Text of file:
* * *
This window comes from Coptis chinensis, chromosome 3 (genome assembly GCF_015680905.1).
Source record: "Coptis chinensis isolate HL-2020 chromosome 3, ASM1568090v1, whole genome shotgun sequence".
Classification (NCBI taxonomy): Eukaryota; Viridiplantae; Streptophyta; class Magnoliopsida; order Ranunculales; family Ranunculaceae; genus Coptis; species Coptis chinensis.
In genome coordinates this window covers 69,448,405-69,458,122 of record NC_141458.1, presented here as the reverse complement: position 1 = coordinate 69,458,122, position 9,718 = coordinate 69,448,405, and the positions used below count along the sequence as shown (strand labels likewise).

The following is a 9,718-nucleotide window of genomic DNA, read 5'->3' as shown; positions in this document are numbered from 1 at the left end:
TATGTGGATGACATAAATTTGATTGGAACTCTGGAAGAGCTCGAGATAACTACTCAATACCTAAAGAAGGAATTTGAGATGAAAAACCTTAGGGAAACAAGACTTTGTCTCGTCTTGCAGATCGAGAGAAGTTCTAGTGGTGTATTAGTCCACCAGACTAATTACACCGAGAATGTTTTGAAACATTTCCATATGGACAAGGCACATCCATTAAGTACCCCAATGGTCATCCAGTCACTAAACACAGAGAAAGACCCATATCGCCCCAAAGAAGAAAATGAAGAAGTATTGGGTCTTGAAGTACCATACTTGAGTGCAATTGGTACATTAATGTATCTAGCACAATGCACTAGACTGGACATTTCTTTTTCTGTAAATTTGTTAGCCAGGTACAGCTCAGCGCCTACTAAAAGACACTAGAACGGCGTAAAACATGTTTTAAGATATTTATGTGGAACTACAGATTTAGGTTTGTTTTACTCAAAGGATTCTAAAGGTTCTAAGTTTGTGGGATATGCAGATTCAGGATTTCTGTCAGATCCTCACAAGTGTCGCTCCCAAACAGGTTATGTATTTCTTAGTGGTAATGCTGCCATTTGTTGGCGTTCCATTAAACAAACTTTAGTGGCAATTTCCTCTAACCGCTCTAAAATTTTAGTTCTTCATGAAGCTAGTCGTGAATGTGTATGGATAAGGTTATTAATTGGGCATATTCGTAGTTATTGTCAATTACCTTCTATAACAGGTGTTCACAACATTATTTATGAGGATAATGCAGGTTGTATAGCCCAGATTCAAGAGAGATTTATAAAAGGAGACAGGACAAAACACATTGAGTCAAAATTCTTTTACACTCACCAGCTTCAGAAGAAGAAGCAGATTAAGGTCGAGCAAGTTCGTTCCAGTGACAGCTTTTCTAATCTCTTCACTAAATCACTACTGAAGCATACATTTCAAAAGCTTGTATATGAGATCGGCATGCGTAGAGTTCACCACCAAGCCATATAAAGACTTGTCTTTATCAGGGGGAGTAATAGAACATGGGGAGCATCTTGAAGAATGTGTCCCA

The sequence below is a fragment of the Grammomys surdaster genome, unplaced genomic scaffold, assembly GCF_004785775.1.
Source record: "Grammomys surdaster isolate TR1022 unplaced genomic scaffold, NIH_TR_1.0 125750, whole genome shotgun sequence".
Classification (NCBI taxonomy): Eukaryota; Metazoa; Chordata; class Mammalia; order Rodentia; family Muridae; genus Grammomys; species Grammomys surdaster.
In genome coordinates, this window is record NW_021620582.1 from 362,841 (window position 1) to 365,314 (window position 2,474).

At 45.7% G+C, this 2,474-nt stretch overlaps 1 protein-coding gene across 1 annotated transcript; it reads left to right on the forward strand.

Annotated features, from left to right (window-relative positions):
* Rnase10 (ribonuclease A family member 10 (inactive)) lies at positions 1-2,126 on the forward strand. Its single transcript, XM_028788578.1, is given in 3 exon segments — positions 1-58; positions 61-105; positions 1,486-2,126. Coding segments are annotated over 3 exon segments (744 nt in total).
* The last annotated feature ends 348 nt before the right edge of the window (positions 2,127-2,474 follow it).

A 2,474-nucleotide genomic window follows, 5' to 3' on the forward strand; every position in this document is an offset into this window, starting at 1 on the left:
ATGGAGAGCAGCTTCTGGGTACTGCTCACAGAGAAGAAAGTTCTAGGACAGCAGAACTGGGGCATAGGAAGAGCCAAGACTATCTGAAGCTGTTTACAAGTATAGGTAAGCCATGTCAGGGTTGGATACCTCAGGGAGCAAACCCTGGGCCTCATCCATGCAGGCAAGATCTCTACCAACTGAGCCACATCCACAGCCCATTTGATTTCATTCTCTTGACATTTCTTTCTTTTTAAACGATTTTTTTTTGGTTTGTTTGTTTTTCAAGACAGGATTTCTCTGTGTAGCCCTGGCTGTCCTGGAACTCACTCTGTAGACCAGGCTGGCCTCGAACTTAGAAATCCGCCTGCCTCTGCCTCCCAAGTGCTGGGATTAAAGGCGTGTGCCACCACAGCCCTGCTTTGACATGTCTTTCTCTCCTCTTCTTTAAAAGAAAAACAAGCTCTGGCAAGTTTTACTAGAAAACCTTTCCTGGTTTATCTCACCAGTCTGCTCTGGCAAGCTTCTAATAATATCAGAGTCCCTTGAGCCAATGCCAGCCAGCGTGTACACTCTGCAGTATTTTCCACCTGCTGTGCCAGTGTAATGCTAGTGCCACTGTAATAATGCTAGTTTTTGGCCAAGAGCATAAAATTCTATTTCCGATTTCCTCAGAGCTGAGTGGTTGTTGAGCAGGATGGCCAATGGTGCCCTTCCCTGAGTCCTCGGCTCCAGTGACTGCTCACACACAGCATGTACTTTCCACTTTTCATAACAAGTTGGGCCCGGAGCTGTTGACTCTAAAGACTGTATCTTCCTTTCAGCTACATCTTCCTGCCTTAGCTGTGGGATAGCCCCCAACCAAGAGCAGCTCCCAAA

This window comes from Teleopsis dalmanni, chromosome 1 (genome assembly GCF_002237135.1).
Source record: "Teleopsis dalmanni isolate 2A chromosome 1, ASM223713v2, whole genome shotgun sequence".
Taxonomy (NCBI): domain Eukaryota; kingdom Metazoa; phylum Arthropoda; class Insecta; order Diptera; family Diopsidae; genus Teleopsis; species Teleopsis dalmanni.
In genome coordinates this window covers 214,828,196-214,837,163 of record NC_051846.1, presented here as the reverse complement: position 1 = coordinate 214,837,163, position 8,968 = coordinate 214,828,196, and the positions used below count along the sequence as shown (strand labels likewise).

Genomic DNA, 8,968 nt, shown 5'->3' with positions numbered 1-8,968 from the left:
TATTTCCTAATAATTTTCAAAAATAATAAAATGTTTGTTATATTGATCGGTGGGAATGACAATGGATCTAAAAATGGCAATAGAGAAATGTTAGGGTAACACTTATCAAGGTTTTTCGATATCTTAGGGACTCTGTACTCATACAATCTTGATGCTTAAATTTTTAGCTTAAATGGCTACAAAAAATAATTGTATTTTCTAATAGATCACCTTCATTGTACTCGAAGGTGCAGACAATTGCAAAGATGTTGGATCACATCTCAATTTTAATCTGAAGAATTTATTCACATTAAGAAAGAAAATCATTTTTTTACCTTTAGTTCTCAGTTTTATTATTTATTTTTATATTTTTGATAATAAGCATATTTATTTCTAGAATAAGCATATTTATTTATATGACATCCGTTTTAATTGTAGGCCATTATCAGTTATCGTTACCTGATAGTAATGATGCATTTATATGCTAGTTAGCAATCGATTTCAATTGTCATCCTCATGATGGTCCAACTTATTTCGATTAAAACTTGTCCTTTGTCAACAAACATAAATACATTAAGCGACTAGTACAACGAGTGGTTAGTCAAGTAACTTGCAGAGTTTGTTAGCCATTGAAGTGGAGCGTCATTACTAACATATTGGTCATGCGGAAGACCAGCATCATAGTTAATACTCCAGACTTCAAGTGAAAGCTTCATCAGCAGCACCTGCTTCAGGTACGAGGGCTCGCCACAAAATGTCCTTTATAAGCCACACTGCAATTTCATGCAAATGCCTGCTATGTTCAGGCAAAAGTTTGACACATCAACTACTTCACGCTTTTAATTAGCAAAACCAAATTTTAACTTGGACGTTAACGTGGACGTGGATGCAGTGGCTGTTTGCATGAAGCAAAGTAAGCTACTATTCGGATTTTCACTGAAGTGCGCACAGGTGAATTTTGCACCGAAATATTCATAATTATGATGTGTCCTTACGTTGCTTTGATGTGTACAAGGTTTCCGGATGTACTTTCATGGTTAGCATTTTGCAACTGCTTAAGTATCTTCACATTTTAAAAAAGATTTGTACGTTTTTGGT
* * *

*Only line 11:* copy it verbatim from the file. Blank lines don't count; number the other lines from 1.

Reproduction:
At 45.7% G+C, this 2,474-nt stretch overlaps 1 protein-coding gene across 1 annotated transcript; it reads left to right on the forward strand.